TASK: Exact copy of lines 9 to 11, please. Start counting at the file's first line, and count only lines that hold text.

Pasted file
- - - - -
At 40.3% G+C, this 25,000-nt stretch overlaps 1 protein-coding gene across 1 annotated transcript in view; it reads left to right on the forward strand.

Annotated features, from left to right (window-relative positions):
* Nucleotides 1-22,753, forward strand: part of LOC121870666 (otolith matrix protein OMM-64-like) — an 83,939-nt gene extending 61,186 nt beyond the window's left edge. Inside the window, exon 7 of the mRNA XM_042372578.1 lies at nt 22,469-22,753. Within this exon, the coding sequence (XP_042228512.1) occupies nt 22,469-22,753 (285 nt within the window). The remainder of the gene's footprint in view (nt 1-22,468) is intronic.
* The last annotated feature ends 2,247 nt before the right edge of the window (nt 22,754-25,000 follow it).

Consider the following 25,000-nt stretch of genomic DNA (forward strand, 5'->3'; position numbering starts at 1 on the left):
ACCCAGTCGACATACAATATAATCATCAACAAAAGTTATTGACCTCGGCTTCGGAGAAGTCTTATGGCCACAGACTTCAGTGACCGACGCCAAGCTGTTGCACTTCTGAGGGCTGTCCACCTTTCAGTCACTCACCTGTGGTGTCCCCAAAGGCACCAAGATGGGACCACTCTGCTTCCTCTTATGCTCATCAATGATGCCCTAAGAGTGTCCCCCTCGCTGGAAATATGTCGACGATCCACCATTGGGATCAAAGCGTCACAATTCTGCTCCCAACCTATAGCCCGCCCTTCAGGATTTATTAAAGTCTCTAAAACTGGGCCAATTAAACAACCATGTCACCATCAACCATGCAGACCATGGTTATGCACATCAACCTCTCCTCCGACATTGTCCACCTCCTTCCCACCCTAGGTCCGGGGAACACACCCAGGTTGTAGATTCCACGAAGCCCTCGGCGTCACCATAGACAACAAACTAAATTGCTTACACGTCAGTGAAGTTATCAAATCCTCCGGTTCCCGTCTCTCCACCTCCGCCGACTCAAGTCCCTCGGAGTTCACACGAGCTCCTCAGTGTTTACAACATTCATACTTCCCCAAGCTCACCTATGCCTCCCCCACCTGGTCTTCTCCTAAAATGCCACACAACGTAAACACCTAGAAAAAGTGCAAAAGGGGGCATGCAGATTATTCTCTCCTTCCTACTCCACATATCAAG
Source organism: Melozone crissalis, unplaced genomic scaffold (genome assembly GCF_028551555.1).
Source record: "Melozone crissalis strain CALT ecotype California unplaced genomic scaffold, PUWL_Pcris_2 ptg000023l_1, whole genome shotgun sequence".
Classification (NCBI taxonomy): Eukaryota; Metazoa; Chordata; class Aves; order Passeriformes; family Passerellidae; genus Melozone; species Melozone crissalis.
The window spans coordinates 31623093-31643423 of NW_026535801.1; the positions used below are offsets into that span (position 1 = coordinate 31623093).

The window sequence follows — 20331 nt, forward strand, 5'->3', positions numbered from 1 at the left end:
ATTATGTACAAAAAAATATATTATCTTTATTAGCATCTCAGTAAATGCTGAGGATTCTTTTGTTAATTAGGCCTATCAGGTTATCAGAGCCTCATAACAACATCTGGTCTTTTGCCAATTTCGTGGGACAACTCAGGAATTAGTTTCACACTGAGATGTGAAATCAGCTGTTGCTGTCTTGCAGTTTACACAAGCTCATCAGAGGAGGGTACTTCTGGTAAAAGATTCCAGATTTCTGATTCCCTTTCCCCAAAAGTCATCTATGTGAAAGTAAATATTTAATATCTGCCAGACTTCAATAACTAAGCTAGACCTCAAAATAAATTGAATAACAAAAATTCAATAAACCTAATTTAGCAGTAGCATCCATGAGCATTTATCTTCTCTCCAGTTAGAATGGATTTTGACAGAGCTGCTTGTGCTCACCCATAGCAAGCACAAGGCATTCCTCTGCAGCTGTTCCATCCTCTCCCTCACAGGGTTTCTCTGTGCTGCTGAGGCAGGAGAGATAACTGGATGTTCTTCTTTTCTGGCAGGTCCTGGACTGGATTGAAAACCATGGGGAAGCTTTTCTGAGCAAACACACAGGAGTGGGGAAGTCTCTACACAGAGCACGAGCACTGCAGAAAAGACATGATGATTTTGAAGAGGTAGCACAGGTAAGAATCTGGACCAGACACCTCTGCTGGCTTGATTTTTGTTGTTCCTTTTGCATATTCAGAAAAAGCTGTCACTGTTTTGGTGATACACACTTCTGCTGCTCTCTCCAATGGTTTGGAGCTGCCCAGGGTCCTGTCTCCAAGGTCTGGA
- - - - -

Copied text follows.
Classification (NCBI taxonomy): Eukaryota; Metazoa; Chordata; class Aves; order Passeriformes; family Passerellidae; genus Melozone; species Melozone crissalis.
The window spans coordinates 31623093-31643423 of NW_026535801.1; the positions used below are offsets into that span (position 1 = coordinate 31623093).

The window sequence follows — 20331 nt, forward strand, 5'->3', positions numbered from 1 at the left end: